PorKI: Making User PKI Safe on Machines of Heterogeneous Trustworthiness

Sara Sinclair
Dartmouth College Computer Science Department

Sean W. Smith
Dartmouth College Computer Science Department

As evidenced by the proliferation of phishing attacks and keystroke
loggers, we know that human beings are not well-equipped to make trust
decisions about when to use their passwords or other personal
credentials. Public key cryptography can reduce this risk of attack,
because authentication using PKI is designed to not give away
sensitive data. However, using private keys on standard platforms
exposes the user to ``keyjacking''; mobile users wishing to use
keypairs on an unfamiliar and potentially untrusted workstation face
even more obstacles.

In this paper we present the design and prototype of PorKI, a software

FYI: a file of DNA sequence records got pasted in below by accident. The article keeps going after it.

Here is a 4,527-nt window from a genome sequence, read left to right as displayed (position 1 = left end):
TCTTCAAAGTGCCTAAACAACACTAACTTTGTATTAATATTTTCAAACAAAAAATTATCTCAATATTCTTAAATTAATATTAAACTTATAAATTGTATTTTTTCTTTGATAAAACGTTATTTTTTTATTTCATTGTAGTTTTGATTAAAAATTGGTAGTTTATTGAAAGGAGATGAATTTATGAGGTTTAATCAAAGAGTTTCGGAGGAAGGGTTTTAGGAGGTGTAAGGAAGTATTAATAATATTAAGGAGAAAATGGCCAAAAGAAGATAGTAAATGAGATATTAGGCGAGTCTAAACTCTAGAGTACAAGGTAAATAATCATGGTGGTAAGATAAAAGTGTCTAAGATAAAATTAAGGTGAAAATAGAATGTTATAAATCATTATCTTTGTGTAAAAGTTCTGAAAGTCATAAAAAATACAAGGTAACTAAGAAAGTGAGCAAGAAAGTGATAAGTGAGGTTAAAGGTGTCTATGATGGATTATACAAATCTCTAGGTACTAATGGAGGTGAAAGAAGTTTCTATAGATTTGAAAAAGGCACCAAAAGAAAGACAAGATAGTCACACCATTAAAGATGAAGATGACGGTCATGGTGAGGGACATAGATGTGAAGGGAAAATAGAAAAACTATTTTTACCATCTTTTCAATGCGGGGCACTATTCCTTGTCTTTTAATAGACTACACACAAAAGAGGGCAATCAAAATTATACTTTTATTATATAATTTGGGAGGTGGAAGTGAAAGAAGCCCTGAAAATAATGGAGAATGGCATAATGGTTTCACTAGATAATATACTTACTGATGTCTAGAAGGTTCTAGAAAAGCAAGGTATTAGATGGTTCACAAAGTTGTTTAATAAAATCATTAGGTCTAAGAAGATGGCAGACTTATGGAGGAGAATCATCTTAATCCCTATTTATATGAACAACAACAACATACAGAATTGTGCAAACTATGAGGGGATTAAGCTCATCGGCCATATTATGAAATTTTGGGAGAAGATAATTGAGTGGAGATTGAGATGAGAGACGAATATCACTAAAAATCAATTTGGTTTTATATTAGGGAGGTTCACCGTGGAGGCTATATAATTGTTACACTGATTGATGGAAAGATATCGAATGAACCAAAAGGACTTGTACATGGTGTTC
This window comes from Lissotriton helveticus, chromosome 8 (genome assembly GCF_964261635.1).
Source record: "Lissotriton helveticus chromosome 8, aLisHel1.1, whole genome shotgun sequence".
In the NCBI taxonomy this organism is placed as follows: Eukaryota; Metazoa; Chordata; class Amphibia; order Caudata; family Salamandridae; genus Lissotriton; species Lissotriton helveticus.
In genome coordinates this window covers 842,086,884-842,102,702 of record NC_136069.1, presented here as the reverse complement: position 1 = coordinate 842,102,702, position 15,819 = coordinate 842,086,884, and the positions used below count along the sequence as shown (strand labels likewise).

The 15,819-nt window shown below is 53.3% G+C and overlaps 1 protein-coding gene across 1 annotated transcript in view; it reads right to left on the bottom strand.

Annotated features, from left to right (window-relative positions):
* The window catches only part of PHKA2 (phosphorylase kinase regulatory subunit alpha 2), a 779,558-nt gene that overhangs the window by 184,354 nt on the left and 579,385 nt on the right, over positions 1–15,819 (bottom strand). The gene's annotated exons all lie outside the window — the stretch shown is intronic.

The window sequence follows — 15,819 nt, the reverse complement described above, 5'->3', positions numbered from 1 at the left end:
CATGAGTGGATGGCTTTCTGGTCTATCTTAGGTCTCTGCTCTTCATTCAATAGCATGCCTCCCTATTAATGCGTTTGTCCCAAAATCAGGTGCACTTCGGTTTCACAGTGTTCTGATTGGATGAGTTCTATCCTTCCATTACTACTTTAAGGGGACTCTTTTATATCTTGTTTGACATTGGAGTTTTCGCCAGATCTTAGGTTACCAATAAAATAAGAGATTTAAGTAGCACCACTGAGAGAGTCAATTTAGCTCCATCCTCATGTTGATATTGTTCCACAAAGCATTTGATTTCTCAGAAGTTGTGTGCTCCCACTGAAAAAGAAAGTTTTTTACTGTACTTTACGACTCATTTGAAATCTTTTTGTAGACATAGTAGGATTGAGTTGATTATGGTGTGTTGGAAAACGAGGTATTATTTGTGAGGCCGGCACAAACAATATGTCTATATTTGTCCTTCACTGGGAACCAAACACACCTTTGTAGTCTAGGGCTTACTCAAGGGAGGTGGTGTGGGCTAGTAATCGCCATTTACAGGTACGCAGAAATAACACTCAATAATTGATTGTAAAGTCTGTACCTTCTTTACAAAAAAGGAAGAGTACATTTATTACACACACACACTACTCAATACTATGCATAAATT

application for mobile devices that offers an alternative solution to
the portable key problem. Through the use of temporary keypairs, proxy
certificates, and wireless protocols, PorKI enables a user to employ
her PKI credentials on any Bluetooth-enabled workstation, including
those not part of her organization's network, and even those that
might be malicious. Moreover, by crafting XACML policy statements
which limit the key usage to the workstation's trustworthiness level
and inserting them into extensions of these proxy certificates, PorKI
provides the user with the ability to limit the amount of trust that
can be put on the temporary keypair used on that workstation, and thus
the scope of a potential compromise.

Keywords: PKI, proxy certificates, delegation, mobile devices

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